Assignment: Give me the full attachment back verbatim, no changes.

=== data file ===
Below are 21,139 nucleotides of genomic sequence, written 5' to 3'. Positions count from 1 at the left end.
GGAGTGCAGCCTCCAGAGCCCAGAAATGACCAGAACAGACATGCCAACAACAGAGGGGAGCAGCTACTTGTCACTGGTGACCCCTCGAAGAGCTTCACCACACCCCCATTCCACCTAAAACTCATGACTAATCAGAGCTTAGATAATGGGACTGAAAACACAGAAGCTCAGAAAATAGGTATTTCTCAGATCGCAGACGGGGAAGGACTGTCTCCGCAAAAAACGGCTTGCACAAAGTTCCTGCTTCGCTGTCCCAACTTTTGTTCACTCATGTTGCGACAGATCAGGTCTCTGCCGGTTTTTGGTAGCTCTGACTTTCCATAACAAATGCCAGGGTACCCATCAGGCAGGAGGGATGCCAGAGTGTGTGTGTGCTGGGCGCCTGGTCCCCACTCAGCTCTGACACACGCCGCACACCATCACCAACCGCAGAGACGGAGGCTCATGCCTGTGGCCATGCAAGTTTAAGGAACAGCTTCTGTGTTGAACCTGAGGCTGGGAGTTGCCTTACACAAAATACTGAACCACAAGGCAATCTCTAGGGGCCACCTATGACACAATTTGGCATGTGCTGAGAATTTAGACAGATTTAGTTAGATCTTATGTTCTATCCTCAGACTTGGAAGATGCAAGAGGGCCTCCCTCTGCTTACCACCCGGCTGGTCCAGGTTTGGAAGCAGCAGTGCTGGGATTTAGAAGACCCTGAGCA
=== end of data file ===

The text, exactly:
Below are 21,139 nucleotides of genomic sequence, written 5' to 3'. Positions count from 1 at the left end.
GGAGTGCAGCCTCCAGAGCCCAGAAATGACCAGAACAGACATGCCAACAACAGAGGGGAGCAGCTACTTGTCACTGGTGACCCCTCGAAGAGCTTCACCACACCCCCATTCCACCTAAAACTCATGACTAATCAGAGCTTAGATAATGGGACTGAAAACACAGAAGCTCAGAAAATAGGTATTTCTCAGATCGCAGACGGGGAAGGACTGTCTCCGCAAAAAACGGCTTGCACAAAGTTCCTGCTTCGCTGTCCCAACTTTTGTTCACTCATGTTGCGACAGATCAGGTCTCTGCCGGTTTTTGGTAGCTCTGACTTTCCATAACAAATGCCAGGGTACCCATCAGGCAGGAGGGATGCCAGAGTGTGTGTGTGCTGGGCGCCTGGTCCCCACTCAGCTCTGACACACGCCGCACACCATCACCAACCGCAGAGACGGAGGCTCATGCCTGTGGCCATGCAAGTTTAAGGAACAGCTTCTGTGTTGAACCTGAGGCTGGGAGTTGCCTTACACAAAATACTGAACCACAAGGCAATCTCTAGGGGCCACCTATGACACAATTTGGCATGTGCTGAGAATTTAGACAGATTTAGTTAGATCTTATGTTCTATCCTCAGACTTGGAAGATGCAAGAGGGCCTCCCTCTGCTTACCACCCGGCTGGTCCAGGTTTGGAAGCAGCAGTGCTGGGATTTAGAAGACCCTGAGCA